Congress Might Have a Budget Deal: UPDATED for Passage

October 27, 2015

Late last night, after months of deadlock, congressional leaders and the White House reached a budget agreement that would increase the fiscal year (FY) 2016 and FY 2017 budget caps and extend the debt ceiling.

The Bipartisan Budget Act of 2015 would increase the discretionary spending—annual funding not previously allocated in existing statute—caps from the stringent levels currently required by the Budget Control Act of 2011. This $80 billion increase over two years (FY 2016 and FY 2017) would be divided equally between defense and nondefense funding, providing a $50 billion increase in FY 2016 and $30 billion in FY 2017. By way of comparison, the 2013 budget deal provided an additional $22.4 billion to FY 2014 funding and an additional $9.4 billion to FY 2015 funding.

The latest proposed budget deal would also provide an additional $32 million beyond the budget caps for overseas contingency operations defense spending for FY 2016 and FY 2017. Additionally, facing a looming government default date next week, the Bipartisan Budget Act of 2015 extends the federal borrowing authority to March 5, 2017, not tied to a specific amount. 

The budget deal increases would be offset by cuts and changes to Medicare and Social Security, and savings from revenue from other programs, such as selling oil reserves. For more information on the budget deal, the New York Times and The Hill have helpful summaries.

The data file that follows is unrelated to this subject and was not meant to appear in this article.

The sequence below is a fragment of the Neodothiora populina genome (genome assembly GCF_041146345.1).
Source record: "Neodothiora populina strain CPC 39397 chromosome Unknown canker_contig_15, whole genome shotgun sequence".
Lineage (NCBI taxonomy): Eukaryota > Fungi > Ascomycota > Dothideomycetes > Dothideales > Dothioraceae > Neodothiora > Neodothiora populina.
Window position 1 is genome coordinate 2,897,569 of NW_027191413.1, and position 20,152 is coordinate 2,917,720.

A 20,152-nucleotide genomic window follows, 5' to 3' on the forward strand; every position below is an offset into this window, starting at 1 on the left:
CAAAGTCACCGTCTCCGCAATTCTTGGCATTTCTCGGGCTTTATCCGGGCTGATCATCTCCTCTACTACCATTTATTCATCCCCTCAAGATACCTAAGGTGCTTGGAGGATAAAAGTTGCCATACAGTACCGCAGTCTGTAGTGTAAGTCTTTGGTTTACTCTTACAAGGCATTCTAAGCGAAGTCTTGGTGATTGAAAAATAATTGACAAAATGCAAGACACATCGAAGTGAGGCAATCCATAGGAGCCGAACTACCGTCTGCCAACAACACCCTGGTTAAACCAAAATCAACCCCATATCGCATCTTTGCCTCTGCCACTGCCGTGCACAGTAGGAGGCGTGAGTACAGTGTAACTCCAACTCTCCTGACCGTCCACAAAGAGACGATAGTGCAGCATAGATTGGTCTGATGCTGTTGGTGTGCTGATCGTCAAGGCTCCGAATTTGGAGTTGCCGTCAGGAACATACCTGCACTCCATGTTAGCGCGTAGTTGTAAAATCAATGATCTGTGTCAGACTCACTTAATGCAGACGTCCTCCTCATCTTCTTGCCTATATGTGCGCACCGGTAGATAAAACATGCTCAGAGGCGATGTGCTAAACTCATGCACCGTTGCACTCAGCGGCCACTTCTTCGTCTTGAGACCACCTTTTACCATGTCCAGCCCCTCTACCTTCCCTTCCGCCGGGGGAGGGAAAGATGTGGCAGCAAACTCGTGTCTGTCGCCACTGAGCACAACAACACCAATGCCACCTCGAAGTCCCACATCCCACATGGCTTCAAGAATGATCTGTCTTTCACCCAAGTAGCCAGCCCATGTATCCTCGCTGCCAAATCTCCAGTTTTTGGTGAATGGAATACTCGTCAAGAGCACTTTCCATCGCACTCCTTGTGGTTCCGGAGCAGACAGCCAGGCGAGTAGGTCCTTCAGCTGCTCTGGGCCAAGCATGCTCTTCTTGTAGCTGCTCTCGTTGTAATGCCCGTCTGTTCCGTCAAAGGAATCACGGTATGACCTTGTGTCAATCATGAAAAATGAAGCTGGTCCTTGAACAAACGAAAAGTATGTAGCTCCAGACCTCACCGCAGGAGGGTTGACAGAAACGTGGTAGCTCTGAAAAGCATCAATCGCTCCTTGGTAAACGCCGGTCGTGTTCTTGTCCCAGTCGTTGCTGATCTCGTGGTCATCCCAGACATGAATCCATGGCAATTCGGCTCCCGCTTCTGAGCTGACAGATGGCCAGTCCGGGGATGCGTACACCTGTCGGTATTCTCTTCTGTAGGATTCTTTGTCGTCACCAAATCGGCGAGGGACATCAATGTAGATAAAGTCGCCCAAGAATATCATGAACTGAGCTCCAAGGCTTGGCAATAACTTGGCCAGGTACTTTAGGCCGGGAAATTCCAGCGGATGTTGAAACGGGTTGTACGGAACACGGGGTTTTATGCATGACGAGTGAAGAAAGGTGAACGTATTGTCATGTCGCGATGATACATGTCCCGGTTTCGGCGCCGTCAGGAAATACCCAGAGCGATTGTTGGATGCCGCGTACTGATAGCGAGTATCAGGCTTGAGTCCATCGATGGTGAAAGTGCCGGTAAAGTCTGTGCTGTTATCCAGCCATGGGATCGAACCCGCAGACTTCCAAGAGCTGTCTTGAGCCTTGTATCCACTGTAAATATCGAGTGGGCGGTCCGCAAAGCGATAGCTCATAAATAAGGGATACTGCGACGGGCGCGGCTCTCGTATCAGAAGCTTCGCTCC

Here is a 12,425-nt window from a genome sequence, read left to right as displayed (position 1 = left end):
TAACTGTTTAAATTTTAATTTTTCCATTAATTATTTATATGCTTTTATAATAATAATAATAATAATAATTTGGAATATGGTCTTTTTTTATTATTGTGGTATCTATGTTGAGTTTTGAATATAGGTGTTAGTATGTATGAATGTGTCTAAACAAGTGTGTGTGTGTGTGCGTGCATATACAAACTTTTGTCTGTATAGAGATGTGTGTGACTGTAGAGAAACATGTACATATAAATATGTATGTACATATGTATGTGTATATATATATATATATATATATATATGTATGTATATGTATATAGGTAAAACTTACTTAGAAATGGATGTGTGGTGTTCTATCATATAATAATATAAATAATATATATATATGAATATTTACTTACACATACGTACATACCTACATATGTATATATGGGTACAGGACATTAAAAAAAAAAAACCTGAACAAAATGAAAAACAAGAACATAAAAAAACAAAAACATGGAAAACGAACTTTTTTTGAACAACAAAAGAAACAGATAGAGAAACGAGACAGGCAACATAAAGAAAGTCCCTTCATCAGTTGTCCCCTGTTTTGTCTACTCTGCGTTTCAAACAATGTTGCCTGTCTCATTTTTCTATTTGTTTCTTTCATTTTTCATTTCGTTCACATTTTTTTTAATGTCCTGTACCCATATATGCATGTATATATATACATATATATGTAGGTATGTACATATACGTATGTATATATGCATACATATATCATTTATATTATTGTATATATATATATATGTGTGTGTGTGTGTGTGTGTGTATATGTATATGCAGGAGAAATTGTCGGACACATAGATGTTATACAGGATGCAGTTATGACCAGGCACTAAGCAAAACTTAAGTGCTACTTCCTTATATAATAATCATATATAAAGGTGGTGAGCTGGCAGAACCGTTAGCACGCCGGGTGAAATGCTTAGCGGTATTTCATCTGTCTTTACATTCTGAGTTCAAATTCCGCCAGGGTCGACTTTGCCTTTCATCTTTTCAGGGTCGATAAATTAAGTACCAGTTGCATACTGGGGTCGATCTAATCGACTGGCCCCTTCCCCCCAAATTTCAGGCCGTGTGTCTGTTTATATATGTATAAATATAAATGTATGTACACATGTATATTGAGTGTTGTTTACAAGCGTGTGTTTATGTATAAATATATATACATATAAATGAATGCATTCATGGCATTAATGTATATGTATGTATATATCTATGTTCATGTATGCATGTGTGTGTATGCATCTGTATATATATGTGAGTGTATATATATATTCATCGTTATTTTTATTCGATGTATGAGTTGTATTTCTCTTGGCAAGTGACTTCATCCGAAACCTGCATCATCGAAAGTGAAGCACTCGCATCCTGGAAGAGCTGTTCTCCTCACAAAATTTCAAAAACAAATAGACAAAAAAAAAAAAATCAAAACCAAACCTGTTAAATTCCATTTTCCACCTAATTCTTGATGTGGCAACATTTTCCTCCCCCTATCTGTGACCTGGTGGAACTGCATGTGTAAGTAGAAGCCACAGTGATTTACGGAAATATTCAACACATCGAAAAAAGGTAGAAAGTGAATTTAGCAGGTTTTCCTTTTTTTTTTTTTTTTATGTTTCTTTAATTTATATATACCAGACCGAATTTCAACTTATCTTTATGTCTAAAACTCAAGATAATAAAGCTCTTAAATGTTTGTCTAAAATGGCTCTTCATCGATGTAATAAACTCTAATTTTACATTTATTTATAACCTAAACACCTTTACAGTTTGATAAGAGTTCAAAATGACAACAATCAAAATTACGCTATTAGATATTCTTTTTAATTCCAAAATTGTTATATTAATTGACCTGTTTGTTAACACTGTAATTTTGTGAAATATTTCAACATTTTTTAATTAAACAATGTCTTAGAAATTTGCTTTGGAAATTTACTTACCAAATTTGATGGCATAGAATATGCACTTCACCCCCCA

The bill could advance to the House floor as soon as tomorrow and through the Senate by next week. However, conservative House members are already voicing their opposition to the bill and presumptive House Speaker Paul Ryan (R-WI-1) has criticized the process. Therefore the House GOP will likely need the support of the Democratic minority to pass the Bipartisan Budget Act of 2015. Earlier this morning, House Minority Leader Nancy Pelosi (D-CA-12) issued a press statement in support of the deal.

Passage of the budget agreement is a critical step toward ensuring final FY 2016 funding that supports adolescent sexual health. Congress will still have to negotiate final funding under the new caps by December 11, 2015, but a $25 billion increase for nondefense discretionary programs provides much better terms for funding negotiations. Both the Teen Pregnancy Prevention Program (TPPP) and the Centers for Disease Control and Prevention’s (CDC) Division of Adolescent and School Health (DASH) are discretionary nondefense programs, but the overall budget cap increase does not guarantee increases for these programs. While current FY 2016 funding proposals would maintain current DASH funding, but would essentially eliminate TPPP.

SIECUS will continue to monitor the budget and funding process moving forward and provide updates and opportunities for action in the coming weeks.

For more information or questions, please contact Jesse Boyer at

UPDATE: Within 72 hours of its unveiling, the budget deal (HR 1315) arrived on the president's desk Friday morning, October 30, 2015, following a 3:00am Senate vote and a 64 to 35 vote passage. On Wednesday, October 28, 2015, the House of Representatives passed the budget deal by a vote of 266 to 167. Following the bill's passage out of Congress, President Obama issued at statement applauding both Democrats and Republicans.


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